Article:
National Geographic has a really cool image gallery that compares New Urbanist and Sprawl suburbs [NG]. Wait a sec…National Geographic? Here’s a cheesy interactive page of the same info [NG].
New Urbanism – promotes the creation and restoration of diverse, walkable, compact, vibrant, mixed-use communities composed of the same components as conventional development, but assembled in a more integrated fashion, in the form of complete communities [newurbanism.org].
Here’s more discussion from the City of Austin:
-Residences far removed from stores, parks, and other activity centers
-Scattered or â€œleapfrogâ€ development that leaves large tracts of undeveloped land between developments
-Commercial strip development along major streets
-Large expanses of low-density or single use development such as commercial centers with no office or residential uses, or residential areas with no nearby commercial centers
-Major form of transportation is the automobile Uninterrupted and contiguous low- to medium-density (one to six du/ac) urban development
-Walled residential subdivisions that do not connect to adjacent residential development.
I was specifically interested in National Geographics definition of the residential components and how they differ between the two types of suburban growth:
Different housing typesâ€”apartments, row houses, detached homesâ€”occupy the same neighborhood, sometimes the same block.
People of different income levels mingle and may come to better understand each other.
A family can â€œmove upâ€ without moving awayâ€”say, from a row house to a single-family home.
Property values donâ€™t necessarily suffer when housing types are mixed. New-urbanist neighborhoods are generally outselling neighboring subdivisions, and some of the United Statesâ€™ most expensive older neighborhoodsâ€”Washington, D.C.â€™s Georgetown, Bostonâ€™s Beacon Hill, for exampleâ€”are marvels of mixed housing.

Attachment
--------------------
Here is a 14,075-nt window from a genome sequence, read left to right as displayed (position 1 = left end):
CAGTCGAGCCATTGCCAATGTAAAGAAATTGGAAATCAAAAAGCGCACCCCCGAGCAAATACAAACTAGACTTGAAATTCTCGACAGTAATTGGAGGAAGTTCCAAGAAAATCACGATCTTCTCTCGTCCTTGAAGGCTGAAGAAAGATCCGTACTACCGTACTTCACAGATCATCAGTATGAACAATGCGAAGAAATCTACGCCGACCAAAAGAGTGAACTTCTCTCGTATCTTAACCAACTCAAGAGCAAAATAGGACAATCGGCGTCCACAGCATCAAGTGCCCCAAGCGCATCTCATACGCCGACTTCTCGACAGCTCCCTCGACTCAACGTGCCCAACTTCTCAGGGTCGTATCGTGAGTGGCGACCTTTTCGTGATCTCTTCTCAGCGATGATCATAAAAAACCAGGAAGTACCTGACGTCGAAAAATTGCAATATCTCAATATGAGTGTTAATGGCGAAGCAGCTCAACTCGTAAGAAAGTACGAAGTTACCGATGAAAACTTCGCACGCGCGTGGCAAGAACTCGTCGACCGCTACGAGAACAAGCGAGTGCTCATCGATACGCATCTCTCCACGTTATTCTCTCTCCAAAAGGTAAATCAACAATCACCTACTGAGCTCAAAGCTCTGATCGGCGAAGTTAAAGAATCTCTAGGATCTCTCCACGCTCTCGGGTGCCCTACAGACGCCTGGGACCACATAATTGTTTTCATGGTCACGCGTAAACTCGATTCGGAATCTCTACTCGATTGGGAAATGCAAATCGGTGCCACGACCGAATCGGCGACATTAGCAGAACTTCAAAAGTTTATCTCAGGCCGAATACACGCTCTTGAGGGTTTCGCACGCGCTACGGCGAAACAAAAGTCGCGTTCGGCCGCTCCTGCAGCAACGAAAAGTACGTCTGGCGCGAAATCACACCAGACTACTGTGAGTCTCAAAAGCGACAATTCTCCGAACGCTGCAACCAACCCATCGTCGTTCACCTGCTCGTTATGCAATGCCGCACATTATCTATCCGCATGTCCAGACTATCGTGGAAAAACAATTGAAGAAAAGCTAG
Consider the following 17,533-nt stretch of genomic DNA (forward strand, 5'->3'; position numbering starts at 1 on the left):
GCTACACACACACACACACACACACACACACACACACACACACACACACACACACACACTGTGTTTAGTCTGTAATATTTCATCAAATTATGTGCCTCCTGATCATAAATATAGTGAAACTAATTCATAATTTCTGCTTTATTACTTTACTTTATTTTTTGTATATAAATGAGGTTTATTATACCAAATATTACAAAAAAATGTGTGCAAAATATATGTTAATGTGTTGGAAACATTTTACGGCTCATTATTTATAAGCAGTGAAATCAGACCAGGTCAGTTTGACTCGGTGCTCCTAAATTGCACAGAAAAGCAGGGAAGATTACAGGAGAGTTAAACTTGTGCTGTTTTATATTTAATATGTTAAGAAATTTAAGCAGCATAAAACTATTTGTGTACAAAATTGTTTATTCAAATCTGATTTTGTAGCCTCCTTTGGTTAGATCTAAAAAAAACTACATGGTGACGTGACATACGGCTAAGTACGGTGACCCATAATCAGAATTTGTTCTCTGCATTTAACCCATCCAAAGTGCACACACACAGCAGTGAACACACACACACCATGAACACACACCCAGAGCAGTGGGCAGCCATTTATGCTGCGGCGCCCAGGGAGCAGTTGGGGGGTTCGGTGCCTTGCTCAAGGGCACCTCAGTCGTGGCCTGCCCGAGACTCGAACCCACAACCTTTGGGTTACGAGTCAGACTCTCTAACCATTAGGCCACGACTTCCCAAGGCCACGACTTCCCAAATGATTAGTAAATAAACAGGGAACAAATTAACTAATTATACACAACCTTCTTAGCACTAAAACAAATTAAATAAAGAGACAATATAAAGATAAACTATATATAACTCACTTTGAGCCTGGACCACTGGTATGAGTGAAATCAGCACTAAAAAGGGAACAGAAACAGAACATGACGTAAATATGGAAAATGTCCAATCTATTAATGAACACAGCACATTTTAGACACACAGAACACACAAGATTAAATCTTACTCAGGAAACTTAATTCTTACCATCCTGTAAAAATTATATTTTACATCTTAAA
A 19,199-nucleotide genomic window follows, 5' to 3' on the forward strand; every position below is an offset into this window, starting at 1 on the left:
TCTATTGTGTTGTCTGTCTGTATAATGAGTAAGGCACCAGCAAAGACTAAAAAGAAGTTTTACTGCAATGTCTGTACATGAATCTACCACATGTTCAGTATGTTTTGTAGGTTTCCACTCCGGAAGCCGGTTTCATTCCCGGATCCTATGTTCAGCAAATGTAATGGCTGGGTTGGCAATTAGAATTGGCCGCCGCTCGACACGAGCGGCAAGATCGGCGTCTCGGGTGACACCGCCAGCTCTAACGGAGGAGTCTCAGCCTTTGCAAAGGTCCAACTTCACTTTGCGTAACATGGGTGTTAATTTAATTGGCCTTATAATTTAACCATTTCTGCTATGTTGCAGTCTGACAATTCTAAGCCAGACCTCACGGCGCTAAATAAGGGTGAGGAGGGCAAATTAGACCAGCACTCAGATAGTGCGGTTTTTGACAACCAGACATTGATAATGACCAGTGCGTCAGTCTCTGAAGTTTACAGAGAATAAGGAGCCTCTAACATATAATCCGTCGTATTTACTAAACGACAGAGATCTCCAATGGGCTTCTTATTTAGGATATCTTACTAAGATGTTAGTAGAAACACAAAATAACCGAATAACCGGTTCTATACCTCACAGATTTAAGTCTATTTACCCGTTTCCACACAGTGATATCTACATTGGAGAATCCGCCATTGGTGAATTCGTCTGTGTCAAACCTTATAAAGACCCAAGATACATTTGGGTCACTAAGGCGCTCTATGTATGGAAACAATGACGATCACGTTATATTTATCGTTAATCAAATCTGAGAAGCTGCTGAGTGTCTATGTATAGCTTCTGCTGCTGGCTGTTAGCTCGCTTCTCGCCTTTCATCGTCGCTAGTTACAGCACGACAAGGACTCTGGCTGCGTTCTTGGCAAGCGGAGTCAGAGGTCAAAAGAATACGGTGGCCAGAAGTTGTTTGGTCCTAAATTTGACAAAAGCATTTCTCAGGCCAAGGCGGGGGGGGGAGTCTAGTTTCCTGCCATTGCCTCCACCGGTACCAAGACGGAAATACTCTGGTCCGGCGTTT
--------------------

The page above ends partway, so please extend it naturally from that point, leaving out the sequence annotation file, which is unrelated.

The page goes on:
Developers often fill whole subdivisions with one type of residenceâ€”say, $300,000 ranch houses.
Zoning often outlaws apartments and houses in the same development.
Sequestered in a narrow sliver of society, people may develop or maintain intolerance of those outside their ilk.
It seems logical that New Urbanism is more appealing (to me on first glance anyway) based on the points made above, but look at the discussions raised Suburban Dystopia[Polis]. Suburbs are experiencing a renaissance [LA Times]. Actually I think nearly every fad or movement in housing is being seen now. When the market is as strong as it has been, more expensive alternatives gain in popularity. Here’s another California pro-Suburb article that came out on the same day. [SF Chron]
The correction of a 50 year old housing pattern is not so easy. In addition, restrictions on use, such as zoning, transportation, building codes, etc. tend to drive the prices up. The move toward New Urbanism means a potentially better living experience but at higher prices.